Diamond talked to everybody he could think of in search of a definitive answer. Wikipedia says ten, Wiktionary says nine. Vin Scully says ten, Mets radio play-by-play man Howie Rose says nine. Both Elias Status Bureau and Stats LLC says it only takes nine batters, but Stats noted this is an unofficial definition.

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Here’s what it says in Wikipedia--

According to The Dickson Baseball Dictionary, a team has "batted around" when each of the nine batters in the team's lineup has made a plate appearance, and the first batter is coming up again during a single inning. Dictionary.com, however, defines "bat around" as "to have every player in the lineup take a turn at bat during a single inning." It is not an official statistic. Opinions differ as to whether nine batters must get an at-bat, or if the opening batter must bat again for "batting around" to have occurred.

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15 minutes ago, Senor Azul said:

From the Wall Street Journal’s Jared Diamond comes a surprisingly perplexing question

I had to read that several times before realizing "Jared Diamond" is a person and not some advertisement for a jeweler.

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It can't be this hard.   If all players go to the plate once in the same inning, and the first batter's slot is due back up again, then they've batted around and he doesn't get another turn this inning.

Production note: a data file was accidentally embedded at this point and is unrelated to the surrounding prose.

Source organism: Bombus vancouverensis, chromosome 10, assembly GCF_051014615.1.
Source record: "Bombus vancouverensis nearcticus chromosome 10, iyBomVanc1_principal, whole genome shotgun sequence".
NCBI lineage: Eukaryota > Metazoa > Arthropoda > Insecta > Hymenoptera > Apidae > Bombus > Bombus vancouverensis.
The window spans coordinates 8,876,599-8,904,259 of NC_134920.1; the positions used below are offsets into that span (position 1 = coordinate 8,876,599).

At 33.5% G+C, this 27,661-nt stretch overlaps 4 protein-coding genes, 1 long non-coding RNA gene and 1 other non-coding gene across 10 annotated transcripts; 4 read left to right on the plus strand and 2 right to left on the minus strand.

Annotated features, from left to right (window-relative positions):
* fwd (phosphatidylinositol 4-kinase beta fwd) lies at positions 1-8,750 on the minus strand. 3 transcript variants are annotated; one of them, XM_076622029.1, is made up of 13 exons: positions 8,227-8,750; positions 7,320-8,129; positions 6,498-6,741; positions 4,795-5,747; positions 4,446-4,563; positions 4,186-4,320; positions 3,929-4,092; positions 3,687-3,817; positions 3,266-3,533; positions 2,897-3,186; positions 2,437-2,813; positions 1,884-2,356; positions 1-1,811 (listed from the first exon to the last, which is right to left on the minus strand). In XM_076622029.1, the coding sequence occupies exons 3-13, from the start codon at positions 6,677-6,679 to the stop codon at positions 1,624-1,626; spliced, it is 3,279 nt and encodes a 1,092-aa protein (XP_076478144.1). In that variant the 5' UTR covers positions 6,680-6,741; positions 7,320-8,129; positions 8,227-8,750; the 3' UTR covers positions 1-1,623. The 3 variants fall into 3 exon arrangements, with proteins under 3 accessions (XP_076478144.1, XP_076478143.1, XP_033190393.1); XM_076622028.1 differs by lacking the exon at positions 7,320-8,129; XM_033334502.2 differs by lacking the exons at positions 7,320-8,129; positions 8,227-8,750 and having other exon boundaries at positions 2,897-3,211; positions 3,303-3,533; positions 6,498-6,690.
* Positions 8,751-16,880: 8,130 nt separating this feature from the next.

Why would you let the first guy hit twice, but no one else? 

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17 hours ago, Aging_Arbiter said:

The term is relative to who used it (probably from hearing it while growing up), and what THEY meant..........

Sounds like whatever the reference is............. I would still apply the above staetment

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When you "buy a round" do you get one drink for everyone, or does the first person get two drinks?  Why would "batting a round" be any different?  ;)

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batting around, to me, has always meant that the first batter in the inning has come back up to bat within that same inning......thus, batting around would mean "starting over" .....

So for me, batting around is 10 .........

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14 minutes ago, noumpere said:

When you "buy a round" do you get one drink for everyone, or does the first person get two drinks?  Why would "batting a round" be any different?  ;)

When you spin the wheel on "The Price is Right", it has to go "around" once. It starts at 100 so it has to get back to at least 100 for a complete rotation:beerbang

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40 minutes ago, noumpere said:

When you "buy a round" do you get one drink for everyone, or does the first person get two drinks?  Why would "batting a round" be any different?  ;)

@noumpere.........this first step is admitting you have a problem.........

:sarcasm:

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1 hour ago, noumpere said:

When you "buy a round" do you get one drink for everyone, or does the first person get two drinks?

When I'm the first person, yes.

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55 minutes ago, Aging_Arbiter said:

Thank you Vanna...........

Wrong game show. I think we need to thank Drew (and the lovely ladies, I guess).